Report on Compilation
Kathy Rasmussen then took the floor to discuss the FRUS compilation process. She described compilation as normally taking around two years: one for research and one for annotation. The research process normally begins with a perusal of memoir and secondary literature on the subject, progressing to an examination of the finding aids for relevant repositories, and resulting in the creation of a research plan. Although the majority of research takes place at NARA facilities (principally presidential libraries), the breadth of the FRUS mandate empowers compilers to research in the holdings of other agencies.
Rasmussen commented that the ‘US’ in FRUS directs the focus of the series, which documents top-down policy decisions within the U.S. Government. Although it can vary by the subject of a particular volume, high-level documents are prioritized for inclusion. After researching, the complier will then chronologically organize the documents and divide them into topic or thematic compilations within the volume as appropriate. The preface of every FRUS volume outlines the selection criteria.
She stated that most recent FRUS volumes had a limit of 1400 manuscript pages which averages to 300–350 documents, although there is a fair amount of variation depending upon the volume. Creating a narrative with documents—a necessity in compiling FRUS—can be challenging, and typically a mix of documents is required for a volume to come together. Although there can be overlap between volumes, compilers coordinate to avoid printing the same document twice when possible.
Rasmussen underscored that annotation provides “value-added” to consumers of the volumes. Compilers add information that allows the reader to grasp the “who, what, when, and why” of the document quickly and easily, faithfully renders notations and other features of the original document, and provides references to other FRUS volumes and external sources to contextualize and explain the document. Compilers also utilize editorial notes to summarize when appropriate.
The draft volume then undergoes two reviews, the first by the compiler’s supervisor, who ensures that the volume both meets the standards and style of the series and holds together in terms of substance, and a second, performed by the General Editor or the Assistant to the General Editor, which focuses on the substance of the volume and its relationship to other volumes in the sub-series. After the compiler revises the volume in response to these reviews, the volume goes onto the declassification and editing stages of the process.
Rasmussen concluded by saying that the FRUS series is a symbol and product of the U.S. Government’s commitment to transparency and accountability.
Immerman asked if private papers and diaries were utilized in compiling the volumes. Rasmussen, referencing some cases from her own research, suggested this usually depended on the volume; for some, additional sources were sought once the obvious government repositories failed to yield important documents.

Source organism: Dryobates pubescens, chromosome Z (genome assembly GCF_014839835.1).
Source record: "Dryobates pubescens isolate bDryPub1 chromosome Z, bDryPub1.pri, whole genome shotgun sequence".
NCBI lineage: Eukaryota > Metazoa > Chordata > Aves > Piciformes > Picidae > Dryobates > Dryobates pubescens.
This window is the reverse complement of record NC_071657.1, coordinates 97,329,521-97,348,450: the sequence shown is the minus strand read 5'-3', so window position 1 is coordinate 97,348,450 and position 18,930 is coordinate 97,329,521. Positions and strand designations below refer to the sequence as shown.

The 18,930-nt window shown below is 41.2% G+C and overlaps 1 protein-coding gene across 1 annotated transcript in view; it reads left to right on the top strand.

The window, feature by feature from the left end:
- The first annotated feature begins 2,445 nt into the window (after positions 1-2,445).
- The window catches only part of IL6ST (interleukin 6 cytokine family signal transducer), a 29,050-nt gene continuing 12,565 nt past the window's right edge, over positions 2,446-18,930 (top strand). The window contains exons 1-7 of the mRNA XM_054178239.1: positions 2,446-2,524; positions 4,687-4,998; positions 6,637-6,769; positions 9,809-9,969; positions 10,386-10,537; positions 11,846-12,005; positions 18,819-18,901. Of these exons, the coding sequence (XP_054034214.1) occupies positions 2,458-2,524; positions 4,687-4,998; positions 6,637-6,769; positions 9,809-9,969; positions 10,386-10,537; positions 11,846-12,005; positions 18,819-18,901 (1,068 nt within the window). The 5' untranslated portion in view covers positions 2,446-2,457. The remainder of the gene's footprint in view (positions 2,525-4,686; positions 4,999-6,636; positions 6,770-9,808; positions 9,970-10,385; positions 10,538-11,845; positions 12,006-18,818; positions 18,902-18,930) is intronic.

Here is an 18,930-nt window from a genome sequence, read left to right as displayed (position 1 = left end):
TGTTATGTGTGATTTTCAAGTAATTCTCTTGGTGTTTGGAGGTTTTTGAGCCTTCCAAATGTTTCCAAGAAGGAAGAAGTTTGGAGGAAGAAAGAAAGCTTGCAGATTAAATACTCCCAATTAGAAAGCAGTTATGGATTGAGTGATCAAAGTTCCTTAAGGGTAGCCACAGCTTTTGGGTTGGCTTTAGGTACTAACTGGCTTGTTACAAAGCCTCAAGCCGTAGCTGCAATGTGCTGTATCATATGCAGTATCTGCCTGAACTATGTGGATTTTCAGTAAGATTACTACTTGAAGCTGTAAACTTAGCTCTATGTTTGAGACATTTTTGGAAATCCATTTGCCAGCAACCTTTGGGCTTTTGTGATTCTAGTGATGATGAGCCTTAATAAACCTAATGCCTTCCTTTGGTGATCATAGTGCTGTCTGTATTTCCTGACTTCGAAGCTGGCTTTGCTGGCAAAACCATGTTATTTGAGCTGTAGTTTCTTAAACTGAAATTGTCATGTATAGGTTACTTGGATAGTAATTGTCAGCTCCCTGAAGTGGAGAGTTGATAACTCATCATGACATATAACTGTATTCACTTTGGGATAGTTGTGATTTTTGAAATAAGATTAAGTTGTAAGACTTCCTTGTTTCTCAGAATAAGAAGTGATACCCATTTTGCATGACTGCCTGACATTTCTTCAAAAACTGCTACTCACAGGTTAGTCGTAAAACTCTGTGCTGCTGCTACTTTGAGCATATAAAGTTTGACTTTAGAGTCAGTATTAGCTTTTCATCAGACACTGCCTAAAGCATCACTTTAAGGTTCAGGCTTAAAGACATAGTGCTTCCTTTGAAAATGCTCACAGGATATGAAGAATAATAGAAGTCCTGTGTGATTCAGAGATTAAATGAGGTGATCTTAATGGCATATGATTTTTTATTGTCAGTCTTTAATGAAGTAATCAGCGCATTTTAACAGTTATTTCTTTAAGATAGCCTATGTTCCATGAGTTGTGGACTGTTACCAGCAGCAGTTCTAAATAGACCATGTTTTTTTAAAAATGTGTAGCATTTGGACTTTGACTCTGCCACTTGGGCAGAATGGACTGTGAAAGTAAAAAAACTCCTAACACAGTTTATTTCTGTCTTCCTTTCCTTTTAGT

Stevenson asked why and how new editions of existing FRUS volumes were created and released. Rasmussen and Howard noted that the Arab-Israeli Dispute, August 1978–December 1980, and Iran, 1951–1954, volumes had recently seen 2nd editions released in the past year, however this was rather unusual. Due to the resource cost involved, new editions were declassified and released only when new documentation of great importance to volume was discovered.
Immerman suggested that the purpose of FRUS was not to be complete in and of itself but to be a useful aid to historians, who were then obligated to do their own research.
Engerman asked if documents from foreign archives were ever included in FRUS. Rasmussen stated that this had been done when certain documents of foreign provenance had appeared in U.S. archives; however, as a general rule the Office does not possess the time, resources, or access to make searching for documents in foreign archives a useful endeavor. Additionally, the Office has a role and duty, given its privileged access to U.S. records, to find and get those documents declassified. Howard noted that the joint U.S./Soviet volume had included documents from U.S. and Russian archives, but that such joint projects require extensive resources. David Geyer noted that similar publications such as the Akten produced by the German government were often more limited than FRUS given their lack of statutory backing for access to a broad range of different agencies and archives.
Immerman thanked Rasmussen for her enlightening talk and opened the floor to public comment. A question pertaining to 1980 telegrams returned a reply from IPS staff indicating that there had been no change in the status of that question since the previous meeting. The open session was then adjourned.
Closed Session, December 10
Status of Declassification of Department of State Records
Immerman called the meeting into session and welcomed Eric Stein, Director of the Office of Information Programs and Services.
Stein provided an overview of the five essential responsibilities held by IPS; Records, Classification and Declassification, FOIA, Congressional and Court Publications, and the Bunche Library. Stein also announced John C. Sullivan as the new Deputy Assistant Secretary and introduced Brandi Garrett as a new Branch Chief. Stein noted that cooperation with the Office was stellar and thanked the staff for helping to uphold the warm relationship.
Stein reported that the ongoing electronic initiative had already collected over one million emails. Such a large amount of data indicates that IPS needs to create novel ways to manage the process of declassification. One potential approach under consideration is the use of artificial intelligence. Machine learning potentially could quicken the processing of the petabytes of data entering the system.